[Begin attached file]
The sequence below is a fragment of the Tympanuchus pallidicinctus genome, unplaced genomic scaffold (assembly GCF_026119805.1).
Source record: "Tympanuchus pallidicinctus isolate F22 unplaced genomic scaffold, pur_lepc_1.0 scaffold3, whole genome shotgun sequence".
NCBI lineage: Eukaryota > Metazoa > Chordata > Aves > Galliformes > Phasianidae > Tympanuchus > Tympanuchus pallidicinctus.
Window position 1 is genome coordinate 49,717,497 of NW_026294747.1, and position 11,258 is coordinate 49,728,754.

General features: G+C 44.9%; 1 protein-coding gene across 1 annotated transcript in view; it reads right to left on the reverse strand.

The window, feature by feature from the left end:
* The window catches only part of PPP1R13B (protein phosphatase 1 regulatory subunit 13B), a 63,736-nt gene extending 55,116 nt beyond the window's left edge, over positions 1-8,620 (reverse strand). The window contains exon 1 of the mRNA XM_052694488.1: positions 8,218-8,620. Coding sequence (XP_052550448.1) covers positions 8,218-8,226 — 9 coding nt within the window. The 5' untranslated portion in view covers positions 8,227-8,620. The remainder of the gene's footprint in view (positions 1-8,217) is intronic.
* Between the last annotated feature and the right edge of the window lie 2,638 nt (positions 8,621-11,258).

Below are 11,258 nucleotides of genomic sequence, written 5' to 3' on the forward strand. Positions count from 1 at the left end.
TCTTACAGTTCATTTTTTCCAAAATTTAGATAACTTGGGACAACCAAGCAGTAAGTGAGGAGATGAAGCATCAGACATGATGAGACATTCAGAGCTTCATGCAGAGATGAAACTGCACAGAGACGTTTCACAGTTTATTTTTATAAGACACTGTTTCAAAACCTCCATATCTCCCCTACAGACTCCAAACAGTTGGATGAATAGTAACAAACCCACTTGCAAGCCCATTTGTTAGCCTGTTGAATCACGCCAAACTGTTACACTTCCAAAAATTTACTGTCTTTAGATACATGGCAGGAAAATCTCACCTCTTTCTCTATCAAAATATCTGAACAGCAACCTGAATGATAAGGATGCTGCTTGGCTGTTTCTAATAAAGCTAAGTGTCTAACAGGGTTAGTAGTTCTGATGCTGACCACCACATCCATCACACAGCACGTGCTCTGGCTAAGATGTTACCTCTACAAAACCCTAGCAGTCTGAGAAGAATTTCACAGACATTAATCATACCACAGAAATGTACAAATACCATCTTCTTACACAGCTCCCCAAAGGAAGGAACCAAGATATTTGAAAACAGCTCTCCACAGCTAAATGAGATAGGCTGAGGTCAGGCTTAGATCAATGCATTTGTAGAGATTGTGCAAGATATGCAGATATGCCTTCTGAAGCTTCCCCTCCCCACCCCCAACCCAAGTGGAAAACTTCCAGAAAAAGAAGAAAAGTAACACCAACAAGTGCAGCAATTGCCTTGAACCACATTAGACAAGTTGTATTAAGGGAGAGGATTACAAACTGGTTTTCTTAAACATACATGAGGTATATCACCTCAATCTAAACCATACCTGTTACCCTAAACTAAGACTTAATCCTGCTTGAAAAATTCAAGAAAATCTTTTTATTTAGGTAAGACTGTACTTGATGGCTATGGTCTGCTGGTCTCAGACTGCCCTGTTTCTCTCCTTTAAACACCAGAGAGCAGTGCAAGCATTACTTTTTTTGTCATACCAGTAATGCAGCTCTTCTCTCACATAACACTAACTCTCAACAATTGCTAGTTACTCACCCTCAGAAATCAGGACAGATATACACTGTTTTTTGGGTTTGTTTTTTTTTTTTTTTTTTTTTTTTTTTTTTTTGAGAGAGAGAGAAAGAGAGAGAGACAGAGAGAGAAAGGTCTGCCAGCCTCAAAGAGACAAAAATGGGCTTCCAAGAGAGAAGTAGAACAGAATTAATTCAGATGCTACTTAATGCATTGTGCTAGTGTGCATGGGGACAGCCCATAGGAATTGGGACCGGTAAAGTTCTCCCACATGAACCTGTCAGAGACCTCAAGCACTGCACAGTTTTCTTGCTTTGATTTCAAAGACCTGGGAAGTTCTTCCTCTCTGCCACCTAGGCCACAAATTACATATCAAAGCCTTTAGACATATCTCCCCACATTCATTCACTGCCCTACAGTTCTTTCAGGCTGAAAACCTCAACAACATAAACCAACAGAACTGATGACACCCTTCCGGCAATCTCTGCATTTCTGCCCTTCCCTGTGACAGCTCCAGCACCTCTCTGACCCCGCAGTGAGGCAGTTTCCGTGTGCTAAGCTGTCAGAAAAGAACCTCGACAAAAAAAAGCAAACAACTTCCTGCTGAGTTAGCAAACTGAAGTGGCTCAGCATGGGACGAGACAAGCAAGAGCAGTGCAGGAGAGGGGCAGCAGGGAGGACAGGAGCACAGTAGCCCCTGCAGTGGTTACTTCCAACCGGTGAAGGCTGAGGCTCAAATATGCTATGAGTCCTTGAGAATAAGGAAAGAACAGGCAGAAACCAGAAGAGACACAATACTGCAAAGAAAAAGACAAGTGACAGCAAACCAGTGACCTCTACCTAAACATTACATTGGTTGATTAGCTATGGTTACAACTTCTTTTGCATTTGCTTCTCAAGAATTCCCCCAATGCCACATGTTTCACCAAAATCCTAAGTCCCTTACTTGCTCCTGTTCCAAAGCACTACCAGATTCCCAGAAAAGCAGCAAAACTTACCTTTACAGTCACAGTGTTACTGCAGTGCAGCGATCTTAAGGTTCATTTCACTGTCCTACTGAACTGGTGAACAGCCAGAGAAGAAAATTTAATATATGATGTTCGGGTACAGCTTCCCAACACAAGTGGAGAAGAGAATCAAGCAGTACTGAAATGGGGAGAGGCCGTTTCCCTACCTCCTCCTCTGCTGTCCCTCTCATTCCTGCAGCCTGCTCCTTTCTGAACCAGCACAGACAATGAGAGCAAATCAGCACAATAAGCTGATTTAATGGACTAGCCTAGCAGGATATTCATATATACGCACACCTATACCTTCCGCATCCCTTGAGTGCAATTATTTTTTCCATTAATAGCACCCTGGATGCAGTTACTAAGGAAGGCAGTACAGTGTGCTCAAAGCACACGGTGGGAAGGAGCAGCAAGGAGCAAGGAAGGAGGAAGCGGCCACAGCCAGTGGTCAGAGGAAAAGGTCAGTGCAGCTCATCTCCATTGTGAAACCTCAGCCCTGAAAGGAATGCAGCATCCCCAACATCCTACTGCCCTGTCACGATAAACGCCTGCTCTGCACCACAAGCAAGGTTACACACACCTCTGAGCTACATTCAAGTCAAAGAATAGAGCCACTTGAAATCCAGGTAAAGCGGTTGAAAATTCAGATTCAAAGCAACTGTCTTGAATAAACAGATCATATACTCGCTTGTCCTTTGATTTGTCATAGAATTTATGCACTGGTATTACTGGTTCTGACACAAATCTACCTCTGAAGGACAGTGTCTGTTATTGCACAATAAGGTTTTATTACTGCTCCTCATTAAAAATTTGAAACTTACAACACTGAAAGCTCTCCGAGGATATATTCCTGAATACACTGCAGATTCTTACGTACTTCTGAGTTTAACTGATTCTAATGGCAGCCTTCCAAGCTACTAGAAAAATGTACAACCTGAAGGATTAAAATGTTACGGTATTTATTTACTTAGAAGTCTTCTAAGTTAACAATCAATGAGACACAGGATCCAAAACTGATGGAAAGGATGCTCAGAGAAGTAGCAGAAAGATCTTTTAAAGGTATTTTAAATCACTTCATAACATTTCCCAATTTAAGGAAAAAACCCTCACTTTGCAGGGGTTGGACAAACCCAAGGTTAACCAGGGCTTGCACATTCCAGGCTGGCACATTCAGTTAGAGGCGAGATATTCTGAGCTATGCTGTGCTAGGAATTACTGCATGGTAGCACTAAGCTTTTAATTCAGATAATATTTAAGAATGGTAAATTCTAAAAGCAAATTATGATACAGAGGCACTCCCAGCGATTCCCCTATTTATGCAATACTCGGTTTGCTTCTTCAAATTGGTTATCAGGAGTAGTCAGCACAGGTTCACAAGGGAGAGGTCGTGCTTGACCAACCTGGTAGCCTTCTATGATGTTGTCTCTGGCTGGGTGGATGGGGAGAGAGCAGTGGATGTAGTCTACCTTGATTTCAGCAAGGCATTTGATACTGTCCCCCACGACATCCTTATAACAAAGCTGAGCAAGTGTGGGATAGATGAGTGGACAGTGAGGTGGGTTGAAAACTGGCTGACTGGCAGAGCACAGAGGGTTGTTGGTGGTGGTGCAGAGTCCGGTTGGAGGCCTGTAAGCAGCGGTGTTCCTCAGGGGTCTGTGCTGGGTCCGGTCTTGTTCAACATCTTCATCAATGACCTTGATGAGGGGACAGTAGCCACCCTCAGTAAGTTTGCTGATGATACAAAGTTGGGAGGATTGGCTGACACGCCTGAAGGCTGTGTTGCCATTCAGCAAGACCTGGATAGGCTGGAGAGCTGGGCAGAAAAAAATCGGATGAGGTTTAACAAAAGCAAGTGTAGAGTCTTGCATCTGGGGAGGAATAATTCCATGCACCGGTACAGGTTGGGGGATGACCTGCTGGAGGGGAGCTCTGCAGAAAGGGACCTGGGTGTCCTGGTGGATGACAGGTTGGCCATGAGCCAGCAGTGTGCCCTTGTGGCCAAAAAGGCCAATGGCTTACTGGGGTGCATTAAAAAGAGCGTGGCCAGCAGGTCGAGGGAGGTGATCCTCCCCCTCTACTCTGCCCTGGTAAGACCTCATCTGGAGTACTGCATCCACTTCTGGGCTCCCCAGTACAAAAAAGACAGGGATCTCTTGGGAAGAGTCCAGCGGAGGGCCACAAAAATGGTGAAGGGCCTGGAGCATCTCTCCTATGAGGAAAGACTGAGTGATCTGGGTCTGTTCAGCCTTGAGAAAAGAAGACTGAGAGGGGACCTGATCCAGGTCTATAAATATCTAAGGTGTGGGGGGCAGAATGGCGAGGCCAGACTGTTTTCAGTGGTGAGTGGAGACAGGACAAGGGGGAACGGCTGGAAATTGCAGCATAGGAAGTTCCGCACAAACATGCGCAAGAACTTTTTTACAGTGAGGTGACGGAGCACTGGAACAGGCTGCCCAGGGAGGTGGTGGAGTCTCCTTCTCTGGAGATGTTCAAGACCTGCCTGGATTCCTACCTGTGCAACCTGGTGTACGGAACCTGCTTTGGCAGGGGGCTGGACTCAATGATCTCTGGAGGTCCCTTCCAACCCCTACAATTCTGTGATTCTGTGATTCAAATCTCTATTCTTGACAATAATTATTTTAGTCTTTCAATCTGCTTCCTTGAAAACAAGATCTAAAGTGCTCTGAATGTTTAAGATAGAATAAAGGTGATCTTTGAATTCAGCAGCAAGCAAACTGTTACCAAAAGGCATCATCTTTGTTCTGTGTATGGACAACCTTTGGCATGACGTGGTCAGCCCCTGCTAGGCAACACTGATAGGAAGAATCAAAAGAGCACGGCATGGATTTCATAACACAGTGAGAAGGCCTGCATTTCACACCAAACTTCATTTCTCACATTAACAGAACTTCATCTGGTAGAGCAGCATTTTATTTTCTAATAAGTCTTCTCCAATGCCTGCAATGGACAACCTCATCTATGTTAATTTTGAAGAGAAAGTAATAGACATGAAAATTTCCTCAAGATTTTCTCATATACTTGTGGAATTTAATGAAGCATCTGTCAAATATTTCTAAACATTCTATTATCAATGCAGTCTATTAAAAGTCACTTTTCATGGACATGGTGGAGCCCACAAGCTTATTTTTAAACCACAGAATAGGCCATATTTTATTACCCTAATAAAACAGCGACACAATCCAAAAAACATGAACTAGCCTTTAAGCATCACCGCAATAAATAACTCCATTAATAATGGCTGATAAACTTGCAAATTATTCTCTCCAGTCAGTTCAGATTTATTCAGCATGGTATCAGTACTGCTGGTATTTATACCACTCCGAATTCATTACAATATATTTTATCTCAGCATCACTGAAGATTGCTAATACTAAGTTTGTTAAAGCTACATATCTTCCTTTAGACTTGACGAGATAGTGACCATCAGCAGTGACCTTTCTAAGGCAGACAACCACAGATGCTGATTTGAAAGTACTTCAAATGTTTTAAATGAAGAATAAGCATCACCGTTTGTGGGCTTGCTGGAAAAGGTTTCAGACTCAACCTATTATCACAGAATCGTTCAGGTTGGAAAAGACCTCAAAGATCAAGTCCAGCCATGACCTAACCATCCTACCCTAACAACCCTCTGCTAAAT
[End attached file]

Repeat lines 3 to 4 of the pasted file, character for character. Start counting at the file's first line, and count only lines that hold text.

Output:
NCBI lineage: Eukaryota > Metazoa > Chordata > Aves > Galliformes > Phasianidae > Tympanuchus > Tympanuchus pallidicinctus.
Window position 1 is genome coordinate 49,717,497 of NW_026294747.1, and position 11,258 is coordinate 49,728,754.